If you’re a fan of CSI, you know that dead men don’t tell lies. Not even about their age.
But it wasn’t until a new discovery by researchers at the University of California, Los Angeles, that scientists could actually determine a person’s age using genetic material. Despite the sophistication of the latest tools of forensic science, it hasn’t been possible to establish definitively the age of a specific tissue sample or cell. DNA, it seems, doesn’t give away your age.
But on Wednesday, UCLA researchers reported in the journal Public Library of Science ONE (PLoS ONE) that for the first time, they may be able to glean age from genetic material. Working with saliva samples, the team focused on epigenetic changes to DNA. These alterations — which are caused by environmental influences like diet, stress, exposure to sunlight and carcinogens and even toxins — do not change the DNA itself, but are layered on top of the genome, affecting how genes are turned on or off. At specific areas of the genome, say the scientists, these changes build up or decrease in almost chronological fashion, allowing them to serve as a timeline to predict a person’s age to within five years.
“It’s a really new way of looking at genes in a totally non-static way, in a dynamic way that is highly dependent on the environment,” says Eric Vilain, lead author of the study and director of the Center for Society and Genetics at UCLA.
Vilain didn’t actually start out looking for a way to chronologically age DNA. As a genetic researcher with an interest in sexual orientation, he was studying twins who were discordant in sexual identity — one sibling being gay, while the other was straight — to see if there were any environmentally caused epigenetic changes to gene expression that might be contributing to the difference.
In trying to find a potential nurture explanation in the nature-nurture debate over sexual orientation, he instead stumbled across the interesting finding association epigenetic changes and age. “Almost right away we found a very, very strong effect of age between the twin pairs,” says Vilain.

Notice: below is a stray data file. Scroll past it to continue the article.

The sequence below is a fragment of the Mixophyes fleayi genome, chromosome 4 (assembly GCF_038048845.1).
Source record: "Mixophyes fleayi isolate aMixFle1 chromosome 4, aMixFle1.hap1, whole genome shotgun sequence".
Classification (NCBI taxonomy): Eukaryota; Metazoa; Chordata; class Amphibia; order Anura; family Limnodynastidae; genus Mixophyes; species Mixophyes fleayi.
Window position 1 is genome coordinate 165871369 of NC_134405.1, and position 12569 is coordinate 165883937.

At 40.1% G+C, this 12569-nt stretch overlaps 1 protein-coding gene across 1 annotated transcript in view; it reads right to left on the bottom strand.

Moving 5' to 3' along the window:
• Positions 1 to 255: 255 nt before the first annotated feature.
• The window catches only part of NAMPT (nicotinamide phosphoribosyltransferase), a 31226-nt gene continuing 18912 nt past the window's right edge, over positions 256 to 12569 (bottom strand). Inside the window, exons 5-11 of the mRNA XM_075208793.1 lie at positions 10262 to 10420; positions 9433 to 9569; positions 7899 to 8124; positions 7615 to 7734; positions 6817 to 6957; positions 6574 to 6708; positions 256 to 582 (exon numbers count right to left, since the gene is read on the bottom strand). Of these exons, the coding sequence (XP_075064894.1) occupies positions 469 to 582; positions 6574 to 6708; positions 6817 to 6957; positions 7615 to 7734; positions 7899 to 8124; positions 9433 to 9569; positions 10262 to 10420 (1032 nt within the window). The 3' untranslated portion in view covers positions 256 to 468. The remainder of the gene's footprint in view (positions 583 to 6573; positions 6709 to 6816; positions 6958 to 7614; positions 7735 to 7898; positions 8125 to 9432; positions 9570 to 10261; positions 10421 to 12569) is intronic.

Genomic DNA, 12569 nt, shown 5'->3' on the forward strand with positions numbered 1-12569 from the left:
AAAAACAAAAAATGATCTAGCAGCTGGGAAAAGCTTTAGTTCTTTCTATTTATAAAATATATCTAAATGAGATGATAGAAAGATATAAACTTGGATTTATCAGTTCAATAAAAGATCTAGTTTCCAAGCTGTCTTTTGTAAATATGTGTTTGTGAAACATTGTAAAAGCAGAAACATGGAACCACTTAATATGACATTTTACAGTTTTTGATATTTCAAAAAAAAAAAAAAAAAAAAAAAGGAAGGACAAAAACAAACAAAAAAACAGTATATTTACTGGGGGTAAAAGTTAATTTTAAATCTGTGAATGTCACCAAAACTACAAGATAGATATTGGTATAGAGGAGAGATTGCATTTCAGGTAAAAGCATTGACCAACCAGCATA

The older the twins, the more likely they were to have epigenetic changes, measured by the attachment of a carbon-based methyl group on to their genes. “We had some twins who were 20 years old, and others who were 50 and others who were 75. When we measured the chemical modification of their DNA, we found it was highly correlated with age,” he says.
The UCLA team validated their findings by turning to a random group of non-twin participants and analyzing their DNA’s epigenetic changes the same way. Sure enough, says Vilian, the team was able to predict the participants’ age to within five years based on changes at only two the sites on the epigenome.
He stresses that the findings do not suggest that aging can be reduced down to the activity of these epigenetic changes; rather, they seem to be indicative of a pretty complete set of the methylation changes that occur as a person ages. Not surprisingly, the two sites are involved in things like risk of Parkinson’s disease, which is strongly age-dependent, and loss of hair, teeth and lowered immune function, again factors we link to aging.
On the forensic side, the link between epigenetic changes and age will needs to be replicated and confirmed by other groups before you’ll see it being used in real crime scene investigations. Going forward, Vilain is eager to find out if the process works as well on other types of tissue such as hair, skin, blood and sperm.
It’s also not clear how robustly these epigenetic changes can be maintained in these tissues. For example, would they still be observable in a body that had drowned or been buried or exposed to the elements?
Forensics would be only the first area of applications of this epigenetic bonanza. Vilain also envisions studying aging outliers who seem to have “younger” epigenomes compared with their chronological age, to determine if they possess some biological advantage to longevity. That might lead to treatments or interventions for the outliers on the other end — those whose cells seem older than their chronological age. “Maybe we can slow down bio-aging,” he says. “That would be quite an exciting concept.”